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Spanish Off-Plan Property - Bank Guarantees - LEY 57/68

This blog is for all those Off-Plan property purchasers in Spain who have not received Bank Guarantees for their deposit funds as required by Spanish Law, in particular LEY 57/68 Article 1.1 and 1.2 and are now at risk of losing their money. In addition many purchasers who did receive Bank Guarantees are now finding that the Spanish Banks are refusing to honour them without legal action being taken by the purchaser.

Friday, December 28, 2012 @ 11:09 PM


This is an excellent decision. It is very similar to the Finca Parcs case in which CAM knowingly accepted off-plan deposit funds and failed to issue or verify the existence of the corresponding Guarantees.

Banco Mare Nostrum provided very similar arguments to CAM in the Finca Parcs case:

Banco Mare Nostrum argued: “The bank cannot force the developer (their client) to open a Special Account nor can it prevent the developer from receiving income for off-plan purchases into the normal current account. It cannot control the purpose for which those funds are used. It does not have an obligation to advise homebuyers on the provisions of LEY 57/1968. It considers that the director of a Bank is not required to meet the obligations set out in LEY 57/1968”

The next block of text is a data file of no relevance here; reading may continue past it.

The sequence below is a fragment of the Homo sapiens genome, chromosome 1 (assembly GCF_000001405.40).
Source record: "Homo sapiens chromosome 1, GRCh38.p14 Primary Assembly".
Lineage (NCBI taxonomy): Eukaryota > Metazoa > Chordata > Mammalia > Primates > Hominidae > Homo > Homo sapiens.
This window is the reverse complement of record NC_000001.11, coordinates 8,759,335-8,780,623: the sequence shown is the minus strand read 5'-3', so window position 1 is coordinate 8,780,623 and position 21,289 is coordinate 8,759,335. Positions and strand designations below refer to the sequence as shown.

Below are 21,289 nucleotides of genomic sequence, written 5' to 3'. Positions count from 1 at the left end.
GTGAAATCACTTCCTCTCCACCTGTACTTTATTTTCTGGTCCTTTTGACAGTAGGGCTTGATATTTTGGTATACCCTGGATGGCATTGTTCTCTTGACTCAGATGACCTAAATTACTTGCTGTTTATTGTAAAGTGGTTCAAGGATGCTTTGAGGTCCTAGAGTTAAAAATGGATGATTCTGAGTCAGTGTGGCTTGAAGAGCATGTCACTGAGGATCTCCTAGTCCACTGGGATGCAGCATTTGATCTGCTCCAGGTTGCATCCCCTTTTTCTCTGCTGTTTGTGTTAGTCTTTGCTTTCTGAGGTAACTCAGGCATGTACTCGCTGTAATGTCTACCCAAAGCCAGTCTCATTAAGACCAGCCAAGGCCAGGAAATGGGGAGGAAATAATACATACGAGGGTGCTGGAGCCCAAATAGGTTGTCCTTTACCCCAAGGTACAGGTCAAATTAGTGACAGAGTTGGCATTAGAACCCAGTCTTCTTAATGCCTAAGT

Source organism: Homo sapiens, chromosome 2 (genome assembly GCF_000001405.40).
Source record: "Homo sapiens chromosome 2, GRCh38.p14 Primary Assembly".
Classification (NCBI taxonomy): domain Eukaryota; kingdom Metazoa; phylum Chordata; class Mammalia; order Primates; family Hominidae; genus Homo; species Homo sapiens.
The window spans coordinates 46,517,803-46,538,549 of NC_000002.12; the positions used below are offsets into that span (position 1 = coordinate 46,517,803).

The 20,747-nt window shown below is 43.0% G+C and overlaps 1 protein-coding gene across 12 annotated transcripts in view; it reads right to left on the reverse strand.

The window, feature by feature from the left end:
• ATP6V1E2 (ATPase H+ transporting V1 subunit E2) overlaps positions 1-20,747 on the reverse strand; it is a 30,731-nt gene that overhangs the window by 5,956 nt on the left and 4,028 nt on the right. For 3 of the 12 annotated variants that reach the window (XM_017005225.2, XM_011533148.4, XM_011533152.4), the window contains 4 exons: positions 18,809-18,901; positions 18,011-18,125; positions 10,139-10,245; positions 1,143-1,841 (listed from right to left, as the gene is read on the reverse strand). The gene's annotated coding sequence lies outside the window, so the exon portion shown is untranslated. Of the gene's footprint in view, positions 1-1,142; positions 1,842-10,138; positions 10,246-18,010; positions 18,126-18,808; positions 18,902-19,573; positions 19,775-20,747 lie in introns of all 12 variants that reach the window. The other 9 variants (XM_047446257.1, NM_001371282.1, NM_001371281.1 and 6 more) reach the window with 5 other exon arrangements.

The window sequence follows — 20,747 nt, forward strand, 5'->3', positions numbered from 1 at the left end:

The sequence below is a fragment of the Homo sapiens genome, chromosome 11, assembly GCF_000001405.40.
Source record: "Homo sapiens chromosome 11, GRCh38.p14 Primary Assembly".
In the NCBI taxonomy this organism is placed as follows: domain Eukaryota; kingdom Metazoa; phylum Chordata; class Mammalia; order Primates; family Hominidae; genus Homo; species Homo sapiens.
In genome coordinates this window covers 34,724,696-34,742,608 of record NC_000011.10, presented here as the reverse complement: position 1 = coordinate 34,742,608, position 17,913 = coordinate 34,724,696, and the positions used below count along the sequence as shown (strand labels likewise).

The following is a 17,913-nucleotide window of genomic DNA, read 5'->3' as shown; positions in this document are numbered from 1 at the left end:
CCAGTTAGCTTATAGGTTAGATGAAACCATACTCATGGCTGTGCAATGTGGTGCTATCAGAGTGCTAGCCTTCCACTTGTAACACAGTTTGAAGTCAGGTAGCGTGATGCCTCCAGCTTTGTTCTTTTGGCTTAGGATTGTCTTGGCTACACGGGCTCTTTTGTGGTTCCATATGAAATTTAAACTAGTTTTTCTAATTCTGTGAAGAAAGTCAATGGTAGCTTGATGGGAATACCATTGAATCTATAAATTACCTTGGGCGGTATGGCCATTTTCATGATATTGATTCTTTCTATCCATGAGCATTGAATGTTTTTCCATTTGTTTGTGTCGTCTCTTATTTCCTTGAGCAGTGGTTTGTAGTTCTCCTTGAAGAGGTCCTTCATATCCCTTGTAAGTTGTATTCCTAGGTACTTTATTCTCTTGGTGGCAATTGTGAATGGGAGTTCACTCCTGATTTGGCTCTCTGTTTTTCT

But the Magistrate thought otherwise:

“The appeal first requires us to determine the content, target and scope of the obligations of LEY 57/1968”

“It is clear, therefore, that this Law establishes two obligations on the sellers of homes under construction. These obligations are first, to open a special account in a financial institution where you only enter the prepayments received from buyers and which can only be used to meet the costs arising from the construction of housing. Secondly, it must provide the buyer with a bond in the form of a guarantee given by a financial institution or an insurance certificate from a registered insurance company to enable the buyer to claim a refund should the housing not be delivered within the contractually stipulated time. Banco Mare Nostrum considers that these obligations are only the responsibility of the developer/promoter”.

The Magistrate continues:

“Now, if you perform a careful reading of the Law you can easily see that it also establishes an obligation for financial institutions, since it has a prerequisite for the seller (promoter) to open the special account referred to in Article 1 for which there must be an endorsement or insurance certificate guaranteeing repayment of the amounts received from buyers and it is the financial institution that must comply with this obligation because the precept has mentioned that ‘For the opening of these accounts or deposits the bank or savings bank under its responsibility must require the guarantee referred to in the previous condition’”